Friday, February 17, 2017
TRUMP'S PUBLIC HUMILIATION
Despite what you read and hear from Trump's 39 per centers, yesterday's presser was a gigantic FAIL for the Liar-in-Chief. He's confirmed in the minds of mentally stable people in America and around the world that he's, to put a fine point on it, off his rocker.
In addition to Trump's public humiliation, he was rejected by the terrific replacement for Flynn that he promised America. Hint to the Liar-in-Chief: You don't offer a high-profile position in your administration unless you know it will be accepted. Otherwise, you get humiliated by the rejection, and that is exactly what happened to Trump.
Trump’s Public Humiliation
By rejecting the national security adviser job, Robert Harward gave cover to every professional who wants to turn the president down.
By Fred Kaplan
Donald Trump isn’t accustomed to hearing prospective underlings say “No.” So it came as a shock when retired Vice Adm. Robert Harward—his first choice to replace Michael Flynn as national security adviser—told the president he’d have to think about the offer. It must have been a double shock when, a few days later, Harward turned him down flat.
Trump may now have a hard time filling the position with anyone whose qualifications or prominence would help calm the jitters of allies worldwide—and foreign-policy specialists here—who are wondering what the hell is going on with this president.
At the moment, retired Lt. Gen. Keith Kellogg, a competent administrator who had been the NSC’s chief of staff, is the acting national security adviser, and it may be that Trump will have to settle on him as the successor.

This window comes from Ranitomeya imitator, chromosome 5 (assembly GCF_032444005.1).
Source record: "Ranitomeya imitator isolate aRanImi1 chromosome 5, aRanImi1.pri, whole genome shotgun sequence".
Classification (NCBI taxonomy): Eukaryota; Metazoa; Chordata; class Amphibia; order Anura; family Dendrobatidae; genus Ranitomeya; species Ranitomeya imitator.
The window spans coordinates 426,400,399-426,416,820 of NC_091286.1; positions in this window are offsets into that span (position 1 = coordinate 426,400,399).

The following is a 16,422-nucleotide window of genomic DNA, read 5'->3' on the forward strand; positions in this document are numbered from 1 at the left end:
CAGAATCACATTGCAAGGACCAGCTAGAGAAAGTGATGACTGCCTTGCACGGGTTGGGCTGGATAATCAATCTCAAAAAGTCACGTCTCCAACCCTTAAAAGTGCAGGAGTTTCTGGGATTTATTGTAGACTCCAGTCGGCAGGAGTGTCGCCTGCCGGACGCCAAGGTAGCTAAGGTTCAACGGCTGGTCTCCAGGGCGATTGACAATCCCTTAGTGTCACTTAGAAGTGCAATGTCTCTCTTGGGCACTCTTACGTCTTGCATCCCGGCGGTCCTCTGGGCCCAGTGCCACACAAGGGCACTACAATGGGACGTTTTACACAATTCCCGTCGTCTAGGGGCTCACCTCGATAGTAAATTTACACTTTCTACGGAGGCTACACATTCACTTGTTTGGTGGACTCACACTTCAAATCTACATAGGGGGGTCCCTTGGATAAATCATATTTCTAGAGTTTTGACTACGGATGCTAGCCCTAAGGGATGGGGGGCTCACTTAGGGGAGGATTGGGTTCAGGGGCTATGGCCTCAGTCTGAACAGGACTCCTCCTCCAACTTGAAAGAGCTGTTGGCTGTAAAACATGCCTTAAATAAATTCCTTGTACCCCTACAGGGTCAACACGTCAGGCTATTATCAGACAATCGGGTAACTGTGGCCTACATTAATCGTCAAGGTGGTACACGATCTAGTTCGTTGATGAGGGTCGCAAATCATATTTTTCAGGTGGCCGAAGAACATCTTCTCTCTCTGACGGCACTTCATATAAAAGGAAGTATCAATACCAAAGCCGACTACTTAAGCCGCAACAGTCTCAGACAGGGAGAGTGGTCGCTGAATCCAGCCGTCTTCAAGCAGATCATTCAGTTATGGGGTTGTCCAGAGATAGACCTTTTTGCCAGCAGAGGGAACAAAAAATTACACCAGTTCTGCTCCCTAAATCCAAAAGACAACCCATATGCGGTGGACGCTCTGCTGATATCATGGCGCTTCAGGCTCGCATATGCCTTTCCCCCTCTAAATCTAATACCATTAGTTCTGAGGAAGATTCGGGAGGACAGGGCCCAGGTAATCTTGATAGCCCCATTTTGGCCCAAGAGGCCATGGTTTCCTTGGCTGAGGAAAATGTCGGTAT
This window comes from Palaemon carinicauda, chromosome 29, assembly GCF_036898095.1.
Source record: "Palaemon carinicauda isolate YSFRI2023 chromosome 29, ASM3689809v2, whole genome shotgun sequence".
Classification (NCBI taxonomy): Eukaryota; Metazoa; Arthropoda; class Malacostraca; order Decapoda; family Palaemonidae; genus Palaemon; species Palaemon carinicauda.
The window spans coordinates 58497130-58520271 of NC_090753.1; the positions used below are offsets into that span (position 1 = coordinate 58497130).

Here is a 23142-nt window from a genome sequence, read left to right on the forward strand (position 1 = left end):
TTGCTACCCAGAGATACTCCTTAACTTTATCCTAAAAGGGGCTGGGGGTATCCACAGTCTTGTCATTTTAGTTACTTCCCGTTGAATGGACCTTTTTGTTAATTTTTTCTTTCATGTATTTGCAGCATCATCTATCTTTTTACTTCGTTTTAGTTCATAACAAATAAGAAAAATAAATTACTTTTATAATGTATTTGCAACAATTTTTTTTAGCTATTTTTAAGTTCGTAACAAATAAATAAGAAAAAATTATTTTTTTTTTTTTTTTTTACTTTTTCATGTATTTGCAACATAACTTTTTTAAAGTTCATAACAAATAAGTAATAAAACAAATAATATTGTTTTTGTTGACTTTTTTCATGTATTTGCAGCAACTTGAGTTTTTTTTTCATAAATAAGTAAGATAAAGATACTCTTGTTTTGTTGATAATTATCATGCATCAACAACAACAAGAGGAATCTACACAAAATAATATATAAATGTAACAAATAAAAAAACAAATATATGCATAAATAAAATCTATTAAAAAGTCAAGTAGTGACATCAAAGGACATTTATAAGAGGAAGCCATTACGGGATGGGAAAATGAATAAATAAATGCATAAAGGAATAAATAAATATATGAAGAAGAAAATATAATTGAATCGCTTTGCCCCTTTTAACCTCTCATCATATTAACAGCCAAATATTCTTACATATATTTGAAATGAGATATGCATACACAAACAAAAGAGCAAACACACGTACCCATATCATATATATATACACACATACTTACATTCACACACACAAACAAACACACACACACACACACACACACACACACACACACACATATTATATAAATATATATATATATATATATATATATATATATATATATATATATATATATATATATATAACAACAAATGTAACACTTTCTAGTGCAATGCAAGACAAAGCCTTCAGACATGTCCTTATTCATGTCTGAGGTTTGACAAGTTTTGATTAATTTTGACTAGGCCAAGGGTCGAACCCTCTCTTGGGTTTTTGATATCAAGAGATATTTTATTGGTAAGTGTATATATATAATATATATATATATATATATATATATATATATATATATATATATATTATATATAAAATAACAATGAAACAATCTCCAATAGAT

Three weeks into his term, Trump heads a White House with three or four vacant power centers. He has no national security adviser, a half-full NSC staff, hollow Defense and State Departments (where Trump has yet to nominate any deputy or undersecretaries), and the secretaries heading those departments—Mattis and Rex Tillerson—who, however smart and talented they may be, have never run a federal agency.
At his wild and woolly press conference Thursday afternoon, Trump twice insisted that his administration was “a fine-tuned machine.” It was a risible claim then. A few hours later, after news broke that a retired vice admiral and former Navy SEAL didn’t want to work for him, not even in one of the most vaunted jobs in the White House, the claim careened into total absurdity.
A friend of Harward's said he was reluctant to take the job because the White House seems so chaotic. Harward called the offer a "s*** sandwich," the friend said.